Nailing the ending of your book
The importance of the ending of a book—or any story—cannot be overstated. It’s the last thing a reader is left with, and can make or break a book. There’s been many a tale I’ve been thoroughly absorbed in, only for the ending to make a swerve into the bizarre or painfully underwhelming at the last hurdle. Recently, another book I read was merely satisfactory all the way to the ending, which took the time to round up everything and didn’t rush the final, much-needed moment of character development for our heroine.
But if endings are so important, why do so many books have disappointing endings, and how can you craft one that is perfect for your story?
There are several elements to consider when creating your ending. The first, beyond a shadow of a doubt, is to consider your characters. When planning your story, you need to know who they’ll be at the start versus who they’ll be at the end, and how you’re going to show this. Let me be more specific:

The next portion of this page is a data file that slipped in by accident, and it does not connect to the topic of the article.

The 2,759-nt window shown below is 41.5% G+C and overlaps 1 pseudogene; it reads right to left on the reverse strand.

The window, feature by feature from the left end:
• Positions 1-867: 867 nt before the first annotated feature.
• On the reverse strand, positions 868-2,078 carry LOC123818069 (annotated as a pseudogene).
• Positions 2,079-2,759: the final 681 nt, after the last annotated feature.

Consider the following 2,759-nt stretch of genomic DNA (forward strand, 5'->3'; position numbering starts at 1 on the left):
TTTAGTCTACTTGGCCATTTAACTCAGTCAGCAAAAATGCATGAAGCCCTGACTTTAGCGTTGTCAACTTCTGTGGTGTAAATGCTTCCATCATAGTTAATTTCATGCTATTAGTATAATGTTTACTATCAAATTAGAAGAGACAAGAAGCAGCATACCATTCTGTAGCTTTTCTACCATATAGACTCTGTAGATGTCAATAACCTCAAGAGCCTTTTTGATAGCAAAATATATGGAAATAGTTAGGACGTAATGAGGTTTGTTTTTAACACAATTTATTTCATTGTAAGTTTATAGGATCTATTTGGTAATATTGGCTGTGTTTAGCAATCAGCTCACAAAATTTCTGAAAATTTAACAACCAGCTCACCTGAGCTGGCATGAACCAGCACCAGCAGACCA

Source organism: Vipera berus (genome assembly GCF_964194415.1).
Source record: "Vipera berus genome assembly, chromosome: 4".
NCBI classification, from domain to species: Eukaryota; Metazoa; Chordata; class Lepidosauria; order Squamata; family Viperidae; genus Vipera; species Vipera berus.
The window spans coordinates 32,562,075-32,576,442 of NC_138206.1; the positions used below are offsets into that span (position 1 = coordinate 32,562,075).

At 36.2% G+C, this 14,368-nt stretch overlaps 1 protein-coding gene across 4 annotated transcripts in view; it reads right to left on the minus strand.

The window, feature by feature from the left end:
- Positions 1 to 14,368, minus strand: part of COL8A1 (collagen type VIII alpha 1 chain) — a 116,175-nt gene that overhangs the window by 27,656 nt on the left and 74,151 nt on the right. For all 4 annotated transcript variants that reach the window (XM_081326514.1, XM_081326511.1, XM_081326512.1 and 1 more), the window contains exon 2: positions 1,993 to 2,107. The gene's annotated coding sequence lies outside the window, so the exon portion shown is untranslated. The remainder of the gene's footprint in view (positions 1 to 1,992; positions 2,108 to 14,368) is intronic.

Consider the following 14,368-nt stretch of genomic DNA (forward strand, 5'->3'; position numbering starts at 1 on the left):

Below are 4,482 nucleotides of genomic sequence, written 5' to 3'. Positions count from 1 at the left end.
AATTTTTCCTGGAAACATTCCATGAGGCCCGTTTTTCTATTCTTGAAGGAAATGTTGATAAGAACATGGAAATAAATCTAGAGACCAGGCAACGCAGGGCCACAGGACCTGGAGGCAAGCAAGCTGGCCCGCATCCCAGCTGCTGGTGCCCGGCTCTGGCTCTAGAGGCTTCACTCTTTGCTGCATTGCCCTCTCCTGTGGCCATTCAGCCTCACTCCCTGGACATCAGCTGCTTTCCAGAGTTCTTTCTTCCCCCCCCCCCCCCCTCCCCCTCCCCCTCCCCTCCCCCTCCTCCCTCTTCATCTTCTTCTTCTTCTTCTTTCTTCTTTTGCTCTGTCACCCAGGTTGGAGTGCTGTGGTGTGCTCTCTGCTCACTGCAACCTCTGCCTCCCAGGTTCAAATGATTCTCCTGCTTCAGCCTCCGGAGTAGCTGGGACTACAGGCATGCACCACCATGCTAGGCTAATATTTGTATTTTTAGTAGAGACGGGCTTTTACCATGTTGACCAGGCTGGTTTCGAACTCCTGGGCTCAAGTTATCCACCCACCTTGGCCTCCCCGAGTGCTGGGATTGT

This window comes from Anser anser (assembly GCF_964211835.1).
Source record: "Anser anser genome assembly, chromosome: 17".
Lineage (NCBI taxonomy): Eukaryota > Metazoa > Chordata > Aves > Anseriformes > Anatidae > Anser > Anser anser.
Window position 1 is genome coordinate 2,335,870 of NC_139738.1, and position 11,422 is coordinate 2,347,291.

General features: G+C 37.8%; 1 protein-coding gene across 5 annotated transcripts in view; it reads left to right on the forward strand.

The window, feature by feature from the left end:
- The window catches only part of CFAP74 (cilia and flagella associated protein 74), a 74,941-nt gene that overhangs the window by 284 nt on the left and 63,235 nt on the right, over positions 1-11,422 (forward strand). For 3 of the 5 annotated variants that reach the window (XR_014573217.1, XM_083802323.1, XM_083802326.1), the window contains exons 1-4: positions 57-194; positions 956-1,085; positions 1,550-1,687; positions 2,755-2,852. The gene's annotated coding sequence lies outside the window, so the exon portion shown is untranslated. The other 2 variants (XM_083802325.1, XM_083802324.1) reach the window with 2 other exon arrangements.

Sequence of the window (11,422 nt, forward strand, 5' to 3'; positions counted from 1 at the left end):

Whatever your climax is should tie uniquely to your character’s character arcs. Johnny gets over his fear of flying to save his brother. Lucy accepts the call of destiny and rises to the throne to become the greatest queen the world has ever seen. Amena stops trying to people-please and burns her awful family alive. If Ash has been afraid of fire his whole life, but it’s not mentioned once towards the end/he hasn’t had to face it, it didn’t serve narrative purpose.